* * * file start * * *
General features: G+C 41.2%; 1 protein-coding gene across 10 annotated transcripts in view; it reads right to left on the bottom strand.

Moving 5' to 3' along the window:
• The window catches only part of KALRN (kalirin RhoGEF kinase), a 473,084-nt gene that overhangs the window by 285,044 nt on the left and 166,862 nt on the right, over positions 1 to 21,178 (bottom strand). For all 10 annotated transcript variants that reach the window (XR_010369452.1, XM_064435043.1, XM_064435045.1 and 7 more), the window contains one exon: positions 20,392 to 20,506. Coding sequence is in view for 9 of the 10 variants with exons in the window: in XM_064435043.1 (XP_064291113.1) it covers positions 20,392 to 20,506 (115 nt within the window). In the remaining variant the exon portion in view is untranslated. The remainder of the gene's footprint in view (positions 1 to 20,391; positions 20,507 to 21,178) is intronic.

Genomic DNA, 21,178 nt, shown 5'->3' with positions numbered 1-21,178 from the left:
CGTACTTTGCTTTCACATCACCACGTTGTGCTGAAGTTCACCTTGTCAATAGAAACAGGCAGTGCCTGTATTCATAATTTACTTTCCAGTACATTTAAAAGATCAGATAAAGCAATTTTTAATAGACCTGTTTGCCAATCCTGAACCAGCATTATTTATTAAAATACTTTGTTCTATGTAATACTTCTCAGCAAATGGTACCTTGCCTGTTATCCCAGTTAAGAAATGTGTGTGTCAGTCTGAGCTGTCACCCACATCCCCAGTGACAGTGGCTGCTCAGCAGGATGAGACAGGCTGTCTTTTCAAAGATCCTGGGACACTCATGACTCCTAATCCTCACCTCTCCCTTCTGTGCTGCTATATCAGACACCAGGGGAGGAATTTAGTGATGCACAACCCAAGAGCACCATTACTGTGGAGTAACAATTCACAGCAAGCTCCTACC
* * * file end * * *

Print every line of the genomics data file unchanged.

General features: G+C 41.2%; 1 protein-coding gene across 10 annotated transcripts in view; it reads right to left on the bottom strand.

Moving 5' to 3' along the window:
• The window catches only part of KALRN (kalirin RhoGEF kinase), a 473,084-nt gene that overhangs the window by 285,044 nt on the left and 166,862 nt on the right, over positions 1 to 21,178 (bottom strand). For all 10 annotated transcript variants that reach the window (XR_010369452.1, XM_064435043.1, XM_064435045.1 and 7 more), the window contains one exon: positions 20,392 to 20,506. Coding sequence is in view for 9 of the 10 variants with exons in the window: in XM_064435043.1 (XP_064291113.1) it covers positions 20,392 to 20,506 (115 nt within the window). In the remaining variant the exon portion in view is untranslated. The remainder of the gene's footprint in view (positions 1 to 20,391; positions 20,507 to 21,178) is intronic.

Genomic DNA, 21,178 nt, shown 5'->3' with positions numbered 1-21,178 from the left:
CGTACTTTGCTTTCACATCACCACGTTGTGCTGAAGTTCACCTTGTCAATAGAAACAGGCAGTGCCTGTATTCATAATTTACTTTCCAGTACATTTAAAAGATCAGATAAAGCAATTTTTAATAGACCTGTTTGCCAATCCTGAACCAGCATTATTTATTAAAATACTTTGTTCTATGTAATACTTCTCAGCAAATGGTACCTTGCCTGTTATCCCAGTTAAGAAATGTGTGTGTCAGTCTGAGCTGTCACCCACATCCCCAGTGACAGTGGCTGCTCAGCAGGATGAGACAGGCTGTCTTTTCAAAGATCCTGGGACACTCATGACTCCTAATCCTCACCTCTCCCTTCTGTGCTGCTATATCAGACACCAGGGGAGGAATTTAGTGATGCACAACCCAAGAGCACCATTACTGTGGAGTAACAATTCACAGCAAGCTCCTACC